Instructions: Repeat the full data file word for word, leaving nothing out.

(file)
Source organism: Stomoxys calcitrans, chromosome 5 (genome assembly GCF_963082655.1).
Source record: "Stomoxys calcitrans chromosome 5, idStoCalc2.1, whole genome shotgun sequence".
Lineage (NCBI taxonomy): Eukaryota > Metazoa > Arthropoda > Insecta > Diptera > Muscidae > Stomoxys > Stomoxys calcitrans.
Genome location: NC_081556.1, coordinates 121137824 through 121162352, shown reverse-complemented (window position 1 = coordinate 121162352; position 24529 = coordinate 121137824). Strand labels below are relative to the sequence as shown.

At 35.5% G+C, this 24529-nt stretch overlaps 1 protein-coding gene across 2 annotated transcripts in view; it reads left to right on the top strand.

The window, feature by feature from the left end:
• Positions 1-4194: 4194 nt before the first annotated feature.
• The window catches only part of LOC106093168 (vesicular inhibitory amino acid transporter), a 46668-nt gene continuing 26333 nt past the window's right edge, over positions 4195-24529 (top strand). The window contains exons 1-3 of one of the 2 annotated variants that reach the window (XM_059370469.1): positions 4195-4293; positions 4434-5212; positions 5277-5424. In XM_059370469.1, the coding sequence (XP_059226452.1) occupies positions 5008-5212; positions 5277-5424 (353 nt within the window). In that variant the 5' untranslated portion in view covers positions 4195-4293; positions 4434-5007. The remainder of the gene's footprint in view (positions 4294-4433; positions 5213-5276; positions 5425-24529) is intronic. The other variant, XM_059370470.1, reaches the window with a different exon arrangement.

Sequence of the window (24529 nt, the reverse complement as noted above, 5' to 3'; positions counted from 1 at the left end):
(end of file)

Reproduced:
Source organism: Stomoxys calcitrans, chromosome 5 (genome assembly GCF_963082655.1).
Source record: "Stomoxys calcitrans chromosome 5, idStoCalc2.1, whole genome shotgun sequence".
Lineage (NCBI taxonomy): Eukaryota > Metazoa > Arthropoda > Insecta > Diptera > Muscidae > Stomoxys > Stomoxys calcitrans.
Genome location: NC_081556.1, coordinates 121137824 through 121162352, shown reverse-complemented (window position 1 = coordinate 121162352; position 24529 = coordinate 121137824). Strand labels below are relative to the sequence as shown.

At 35.5% G+C, this 24529-nt stretch overlaps 1 protein-coding gene across 2 annotated transcripts in view; it reads left to right on the top strand.

The window, feature by feature from the left end:
• Positions 1-4194: 4194 nt before the first annotated feature.
• The window catches only part of LOC106093168 (vesicular inhibitory amino acid transporter), a 46668-nt gene continuing 26333 nt past the window's right edge, over positions 4195-24529 (top strand). The window contains exons 1-3 of one of the 2 annotated variants that reach the window (XM_059370469.1): positions 4195-4293; positions 4434-5212; positions 5277-5424. In XM_059370469.1, the coding sequence (XP_059226452.1) occupies positions 5008-5212; positions 5277-5424 (353 nt within the window). In that variant the 5' untranslated portion in view covers positions 4195-4293; positions 4434-5007. The remainder of the gene's footprint in view (positions 4294-4433; positions 5213-5276; positions 5425-24529) is intronic. The other variant, XM_059370470.1, reaches the window with a different exon arrangement.

Sequence of the window (24529 nt, the reverse complement as noted above, 5' to 3'; positions counted from 1 at the left end):